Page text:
This week's blog post concerns stress eating, the whys and wherefores.
Truthfully, I'm not much of a stress eater. I'll get the typical cravings for something salty or chocolate. Occasionally for ice cream, which I seldom eat because I'm lactose intolerant. (If you see me eating ice cream, turn around and run the other way. It's going to get unpleasant.) I eat more from hunger or boredom than from stress.
Stress drives me to drink. Sometimes, the drink is merely unhealthy, like soda. I prefer Coca-Cola. (Give me a Pepsi and I'll give it right back to you.) I don't do diet. I also like ginger beer, ginger ale, and Dr. Pepper. I try to restrict consumption to a can or two a week, because my rotund figure certainly doesn't need the empty calories. I drink a lot of tea, too. Sweetened, usually with honey. I enjoy beer, wine, and spirits and generally don't drink more than a glass with dinner. But when the pressure goes up, I self-medicate to take the edge off a terrible, horrible, no good, very bad day.
Beer, by the way, is not a stress drink.
Although I enjoy the occasional cocktail, I don't make them at home. Scotch or bourbon with water and on the rocks. Bourbon's good in lemonade and hot tea, too. Gin always goes with tonic water and lime juice. Always. I avoid tequila; it gives me a hangover every single time. I have little use for vodka. Rum's too sweet.
Because I don't usually drink spirits in large quantities, the bottles last a long time and I can justify spending more on a high quality liquor. I buy single malt scotch, preferably at least 18 years old. However, Laphroig makes a 15-year old "French cask" scotch that's quite good. I buy top shelf bourbon and gin. Yes, there really is a difference. A couple of weeks before Christmas, I bought a bottle of locally made, "frontier" bourbon as an expensive experiment. Wow. I can't imagine drinking that stuff every day. It's harsh, too harsh to drink neat.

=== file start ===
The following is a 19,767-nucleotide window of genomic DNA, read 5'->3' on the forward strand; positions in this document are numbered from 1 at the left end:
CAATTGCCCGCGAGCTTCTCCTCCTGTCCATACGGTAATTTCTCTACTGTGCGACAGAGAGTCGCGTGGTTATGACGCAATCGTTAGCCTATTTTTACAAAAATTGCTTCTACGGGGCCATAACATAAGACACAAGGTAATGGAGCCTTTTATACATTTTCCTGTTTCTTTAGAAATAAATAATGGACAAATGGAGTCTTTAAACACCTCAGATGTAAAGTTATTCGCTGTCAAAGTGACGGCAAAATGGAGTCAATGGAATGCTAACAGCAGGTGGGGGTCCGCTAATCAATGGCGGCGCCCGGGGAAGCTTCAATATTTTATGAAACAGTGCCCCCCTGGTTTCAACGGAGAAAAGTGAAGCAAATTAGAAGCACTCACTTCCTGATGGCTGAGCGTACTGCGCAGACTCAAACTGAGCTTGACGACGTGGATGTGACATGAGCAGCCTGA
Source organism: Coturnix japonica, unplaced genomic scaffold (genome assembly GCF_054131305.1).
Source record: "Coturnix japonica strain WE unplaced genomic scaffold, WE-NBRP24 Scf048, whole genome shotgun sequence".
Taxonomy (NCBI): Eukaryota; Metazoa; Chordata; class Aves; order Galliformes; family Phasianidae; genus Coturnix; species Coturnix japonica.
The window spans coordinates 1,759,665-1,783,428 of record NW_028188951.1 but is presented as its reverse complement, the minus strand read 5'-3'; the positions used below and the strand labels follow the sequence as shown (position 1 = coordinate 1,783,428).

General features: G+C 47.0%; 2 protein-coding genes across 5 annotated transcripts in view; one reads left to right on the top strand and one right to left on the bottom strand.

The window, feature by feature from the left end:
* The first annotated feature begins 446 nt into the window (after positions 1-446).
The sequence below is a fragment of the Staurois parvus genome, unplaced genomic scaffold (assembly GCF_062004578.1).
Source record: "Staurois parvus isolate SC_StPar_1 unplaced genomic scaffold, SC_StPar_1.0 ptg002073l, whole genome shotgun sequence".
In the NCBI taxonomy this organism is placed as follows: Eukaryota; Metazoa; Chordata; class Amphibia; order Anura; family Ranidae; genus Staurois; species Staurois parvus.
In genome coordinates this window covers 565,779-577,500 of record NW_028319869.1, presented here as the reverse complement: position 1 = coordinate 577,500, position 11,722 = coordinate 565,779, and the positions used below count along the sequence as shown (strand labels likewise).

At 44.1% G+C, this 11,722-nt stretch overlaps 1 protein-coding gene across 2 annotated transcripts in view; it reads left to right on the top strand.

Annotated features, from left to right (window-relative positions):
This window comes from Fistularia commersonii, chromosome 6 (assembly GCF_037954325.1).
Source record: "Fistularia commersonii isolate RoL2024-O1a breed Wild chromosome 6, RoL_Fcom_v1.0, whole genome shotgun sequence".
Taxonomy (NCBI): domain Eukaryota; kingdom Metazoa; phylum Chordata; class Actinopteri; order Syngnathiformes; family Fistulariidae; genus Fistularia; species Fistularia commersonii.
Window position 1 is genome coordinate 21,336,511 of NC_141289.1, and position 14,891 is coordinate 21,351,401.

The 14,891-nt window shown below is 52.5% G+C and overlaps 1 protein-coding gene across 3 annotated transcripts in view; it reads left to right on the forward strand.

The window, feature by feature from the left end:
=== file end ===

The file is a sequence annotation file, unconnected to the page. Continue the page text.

When it comes to wine, I go for the mid-priced varieties. I prefer dry reds and whites. Nothing sweet. My favorite reds are cabernet sauvignon, malbec, pinot noir, and chianti. My favorite whites are sauvignon blanc and pinot grigio. Offer me a merlot or chardonnay and I'll politely decline. In late November and in December, I like to pick up a beaujolais nouveau, which is meant to be consumed young. That wine doesn't age well. I've come across a few standard vintners I like, such as Smoking Loon, Layer Cake, Dellatorri, and Coppola.
And the triggers that drive me to the cupboard? They don't fall under any unusual or weird categories, usually just a tough day that needs a little softening around the edges. It's not any single thing that ruins the day, but an accumulation of insults and offenses that culminate in a rotten day. We all have those.